In the mid game, I will be attacking with Garchomp and usually have a Bench with two additional Garchomp lines, two Lucario, and the Lele from the early game. You need to make sure to stream Garchomp as efficiently as possible. If one goes down, you either need another one ready to attack or at least the cards in hand to find one. If you are forced into a spot where you miss an attack, you are probably too far behind.
I want my Supporter progression to look like Brigette -> N -> Cynthia -> Pal Pad -> whatever is necessary to close out the game. Managing Supporters is one of the most important aspects of the deck.
This deck has a lot of good matchups.
- Zoroark decks are easy, if you set up well and don’t let their greater consistency overwhelm you.
- Gardevoir-GX decks are more difficult because they very easily one-shot your main attacker, but you still have the advantage in terms of one-Prize attackers and can OHKO a Gardevoir-GX with the right card combo. This matchup usually goes down to the wire for me.
- VikaBulu is quite easy because you one-shot everything in their deck without Choice Band. Garchomp BPT is huge in allowing you to OHKO a Vikavolt (with Strong Energy) to set back your opponent while building up your own board.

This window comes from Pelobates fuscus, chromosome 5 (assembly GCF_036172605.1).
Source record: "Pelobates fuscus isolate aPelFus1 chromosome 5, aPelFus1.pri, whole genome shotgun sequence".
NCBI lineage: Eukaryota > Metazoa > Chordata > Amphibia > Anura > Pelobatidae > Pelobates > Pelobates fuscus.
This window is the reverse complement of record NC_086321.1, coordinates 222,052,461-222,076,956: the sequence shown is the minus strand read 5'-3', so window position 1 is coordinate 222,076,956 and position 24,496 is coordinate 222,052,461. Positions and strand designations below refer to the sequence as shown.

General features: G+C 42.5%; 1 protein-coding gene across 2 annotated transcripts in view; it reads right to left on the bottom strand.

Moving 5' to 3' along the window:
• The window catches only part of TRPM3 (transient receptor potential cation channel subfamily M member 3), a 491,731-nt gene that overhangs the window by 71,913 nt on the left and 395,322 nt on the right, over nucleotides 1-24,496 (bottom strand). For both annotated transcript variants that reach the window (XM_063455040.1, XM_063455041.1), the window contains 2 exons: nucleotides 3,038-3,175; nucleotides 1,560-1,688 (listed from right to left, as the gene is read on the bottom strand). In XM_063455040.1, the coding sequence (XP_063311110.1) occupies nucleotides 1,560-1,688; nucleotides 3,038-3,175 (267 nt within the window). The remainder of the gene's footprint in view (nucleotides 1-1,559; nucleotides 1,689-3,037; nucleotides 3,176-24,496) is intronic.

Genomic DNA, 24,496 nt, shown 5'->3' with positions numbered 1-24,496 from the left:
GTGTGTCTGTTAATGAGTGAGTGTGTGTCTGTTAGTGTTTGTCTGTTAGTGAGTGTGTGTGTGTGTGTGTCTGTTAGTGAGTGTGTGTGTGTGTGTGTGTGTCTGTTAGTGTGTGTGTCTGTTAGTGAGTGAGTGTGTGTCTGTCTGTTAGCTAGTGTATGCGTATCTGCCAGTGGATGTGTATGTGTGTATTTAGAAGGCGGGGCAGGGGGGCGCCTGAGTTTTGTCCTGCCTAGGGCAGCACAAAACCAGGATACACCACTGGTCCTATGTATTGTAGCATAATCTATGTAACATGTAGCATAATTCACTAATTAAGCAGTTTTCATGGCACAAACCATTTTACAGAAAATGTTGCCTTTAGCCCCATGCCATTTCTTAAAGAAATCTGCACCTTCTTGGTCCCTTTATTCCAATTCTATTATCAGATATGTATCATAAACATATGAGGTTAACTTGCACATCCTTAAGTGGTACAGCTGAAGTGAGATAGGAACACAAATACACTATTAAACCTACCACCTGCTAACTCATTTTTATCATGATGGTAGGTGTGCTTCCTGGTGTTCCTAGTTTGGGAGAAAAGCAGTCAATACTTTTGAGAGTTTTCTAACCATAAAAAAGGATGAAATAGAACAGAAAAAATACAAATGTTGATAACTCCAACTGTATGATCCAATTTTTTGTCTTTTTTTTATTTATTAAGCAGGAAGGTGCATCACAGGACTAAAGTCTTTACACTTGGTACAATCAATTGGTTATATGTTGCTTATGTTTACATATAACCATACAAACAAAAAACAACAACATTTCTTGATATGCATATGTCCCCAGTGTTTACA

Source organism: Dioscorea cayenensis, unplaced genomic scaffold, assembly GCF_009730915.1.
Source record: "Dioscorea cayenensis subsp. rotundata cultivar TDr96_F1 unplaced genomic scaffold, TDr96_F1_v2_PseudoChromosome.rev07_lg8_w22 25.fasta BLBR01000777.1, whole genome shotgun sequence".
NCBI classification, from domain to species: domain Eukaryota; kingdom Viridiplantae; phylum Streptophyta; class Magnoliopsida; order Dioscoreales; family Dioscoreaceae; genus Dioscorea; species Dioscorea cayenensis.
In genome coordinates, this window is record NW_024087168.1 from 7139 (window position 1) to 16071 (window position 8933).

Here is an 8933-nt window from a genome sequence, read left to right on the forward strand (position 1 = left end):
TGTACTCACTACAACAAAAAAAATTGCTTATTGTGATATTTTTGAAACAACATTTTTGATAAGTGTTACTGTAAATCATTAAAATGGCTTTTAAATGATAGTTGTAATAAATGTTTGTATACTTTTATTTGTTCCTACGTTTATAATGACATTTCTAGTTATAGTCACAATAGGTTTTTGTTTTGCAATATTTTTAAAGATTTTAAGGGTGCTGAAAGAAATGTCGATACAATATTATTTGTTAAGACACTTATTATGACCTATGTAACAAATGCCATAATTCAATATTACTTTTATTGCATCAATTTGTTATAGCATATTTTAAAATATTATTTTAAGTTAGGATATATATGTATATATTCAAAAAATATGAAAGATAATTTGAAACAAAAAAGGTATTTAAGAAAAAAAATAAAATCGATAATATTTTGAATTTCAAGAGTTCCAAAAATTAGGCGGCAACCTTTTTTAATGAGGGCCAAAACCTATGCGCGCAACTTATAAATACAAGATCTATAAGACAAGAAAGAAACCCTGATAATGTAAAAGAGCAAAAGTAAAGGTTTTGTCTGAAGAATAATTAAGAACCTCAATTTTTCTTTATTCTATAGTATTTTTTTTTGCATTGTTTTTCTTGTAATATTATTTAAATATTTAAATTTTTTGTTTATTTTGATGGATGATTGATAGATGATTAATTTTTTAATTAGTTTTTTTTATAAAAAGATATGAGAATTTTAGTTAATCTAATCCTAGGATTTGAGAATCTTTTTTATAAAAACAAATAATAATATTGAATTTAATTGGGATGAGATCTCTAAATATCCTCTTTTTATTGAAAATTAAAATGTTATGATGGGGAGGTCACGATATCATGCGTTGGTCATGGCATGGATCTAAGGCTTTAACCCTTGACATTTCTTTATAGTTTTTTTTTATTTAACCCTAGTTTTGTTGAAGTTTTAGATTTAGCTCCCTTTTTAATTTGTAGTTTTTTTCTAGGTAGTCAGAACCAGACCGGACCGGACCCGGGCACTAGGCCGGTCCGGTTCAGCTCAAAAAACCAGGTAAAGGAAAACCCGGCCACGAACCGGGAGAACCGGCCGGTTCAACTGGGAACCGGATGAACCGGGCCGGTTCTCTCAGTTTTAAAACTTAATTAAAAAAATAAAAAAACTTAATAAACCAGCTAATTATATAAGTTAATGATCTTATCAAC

- I think Magnezone is tougher to deal with than VikaBulu because the deck has more ways to cheaply KO your low-HP Basics, and Dialga-GX can make life miserable for you, but it is not an unfavorable matchup.
- Glaceon-GX decks are pretty easy, because you OHKO their attackers and don’t rely on EX/GX Abilities aside from early Lele. If you get the turn one Brigette off and play smart around snipe damage from Frost Bullet, you should win.
- Garchomp BPT is your friend against any stall/mill deck since it provides near-infinite Energy recursion and OHKOs Hoopa.
- Greninja could be your worst matchup. They can often take multiple KOs in a turn and outpace you, and they Shadow Stitch Lucario to take away that option. Giratina XY184 would probably help a lot if you anticipate a lot of Greninja.
- Other one-Prize-attacker decks present fun matchups. I think Garchomp is about even with Empoleon and Alolan Dugtrio. Against the former, I try to maximize use of Parallel City; in one match, I used my single copy three times via Puzzle of Time, preventing my opponent from getting consistent OHKOs. Against the latter, I target any support Pokemon like Octillery or Starmie and KO those after playing N.
Thank you guys for reading -- keep an eye on the things I mentioned for this weekend's Regionals. I'll be providing my usual coverage on PokeStats looking closely at the topics of this post. Who knows, maybe some brave soul will take Garchomp to Day 2.
Until next time,